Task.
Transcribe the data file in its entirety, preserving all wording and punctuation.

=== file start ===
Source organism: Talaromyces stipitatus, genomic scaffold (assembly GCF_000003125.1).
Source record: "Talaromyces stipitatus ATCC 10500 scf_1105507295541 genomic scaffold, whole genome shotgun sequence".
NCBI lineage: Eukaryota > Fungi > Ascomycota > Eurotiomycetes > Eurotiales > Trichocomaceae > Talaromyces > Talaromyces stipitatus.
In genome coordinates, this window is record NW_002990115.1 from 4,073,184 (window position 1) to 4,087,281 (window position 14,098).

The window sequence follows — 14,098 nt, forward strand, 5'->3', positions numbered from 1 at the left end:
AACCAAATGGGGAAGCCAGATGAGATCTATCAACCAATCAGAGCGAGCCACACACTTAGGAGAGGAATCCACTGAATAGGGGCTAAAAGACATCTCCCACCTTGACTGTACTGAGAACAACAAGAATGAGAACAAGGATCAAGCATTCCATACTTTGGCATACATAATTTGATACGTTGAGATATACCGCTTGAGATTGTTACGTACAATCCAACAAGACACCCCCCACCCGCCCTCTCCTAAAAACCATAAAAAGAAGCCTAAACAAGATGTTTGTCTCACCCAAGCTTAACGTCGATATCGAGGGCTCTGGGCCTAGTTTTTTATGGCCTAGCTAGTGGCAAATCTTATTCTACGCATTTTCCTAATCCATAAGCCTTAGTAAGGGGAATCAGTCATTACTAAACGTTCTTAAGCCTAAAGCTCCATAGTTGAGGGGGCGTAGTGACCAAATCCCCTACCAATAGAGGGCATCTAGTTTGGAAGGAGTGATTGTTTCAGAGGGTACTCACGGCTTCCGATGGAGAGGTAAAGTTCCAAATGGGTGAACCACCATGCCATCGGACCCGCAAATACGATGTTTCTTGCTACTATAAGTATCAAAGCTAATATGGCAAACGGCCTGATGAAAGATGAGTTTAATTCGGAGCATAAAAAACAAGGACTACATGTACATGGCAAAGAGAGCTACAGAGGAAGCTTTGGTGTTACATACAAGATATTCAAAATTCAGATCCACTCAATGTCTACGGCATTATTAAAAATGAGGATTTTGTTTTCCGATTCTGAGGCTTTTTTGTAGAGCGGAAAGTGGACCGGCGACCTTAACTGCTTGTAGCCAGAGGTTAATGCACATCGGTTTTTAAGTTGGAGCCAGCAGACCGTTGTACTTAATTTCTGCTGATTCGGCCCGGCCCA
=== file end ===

Source organism: Talaromyces stipitatus, genomic scaffold (assembly GCF_000003125.1).
Source record: "Talaromyces stipitatus ATCC 10500 scf_1105507295541 genomic scaffold, whole genome shotgun sequence".
NCBI lineage: Eukaryota > Fungi > Ascomycota > Eurotiomycetes > Eurotiales > Trichocomaceae > Talaromyces > Talaromyces stipitatus.
In genome coordinates, this window is record NW_002990115.1 from 4,073,184 (window position 1) to 4,087,281 (window position 14,098).

The window sequence follows — 14,098 nt, forward strand, 5'->3', positions numbered from 1 at the left end:
AACCAAATGGGGAAGCCAGATGAGATCTATCAACCAATCAGAGCGAGCCACACACTTAGGAGAGGAATCCACTGAATAGGGGCTAAAAGACATCTCCCACCTTGACTGTACTGAGAACAACAAGAATGAGAACAAGGATCAAGCATTCCATACTTTGGCATACATAATTTGATACGTTGAGATATACCGCTTGAGATTGTTACGTACAATCCAACAAGACACCCCCCACCCGCCCTCTCCTAAAAACCATAAAAAGAAGCCTAAACAAGATGTTTGTCTCACCCAAGCTTAACGTCGATATCGAGGGCTCTGGGCCTAGTTTTTTATGGCCTAGCTAGTGGCAAATCTTATTCTACGCATTTTCCTAATCCATAAGCCTTAGTAAGGGGAATCAGTCATTACTAAACGTTCTTAAGCCTAAAGCTCCATAGTTGAGGGGGCGTAGTGACCAAATCCCCTACCAATAGAGGGCATCTAGTTTGGAAGGAGTGATTGTTTCAGAGGGTACTCACGGCTTCCGATGGAGAGGTAAAGTTCCAAATGGGTGAACCACCATGCCATCGGACCCGCAAATACGATGTTTCTTGCTACTATAAGTATCAAAGCTAATATGGCAAACGGCCTGATGAAAGATGAGTTTAATTCGGAGCATAAAAAACAAGGACTACATGTACATGGCAAAGAGAGCTACAGAGGAAGCTTTGGTGTTACATACAAGATATTCAAAATTCAGATCCACTCAATGTCTACGGCATTATTAAAAATGAGGATTTTGTTTTCCGATTCTGAGGCTTTTTTGTAGAGCGGAAAGTGGACCGGCGACCTTAACTGCTTGTAGCCAGAGGTTAATGCACATCGGTTTTTAAGTTGGAGCCAGCAGACCGTTGTACTTAATTTCTGCTGATTCGGCCCGGCCCA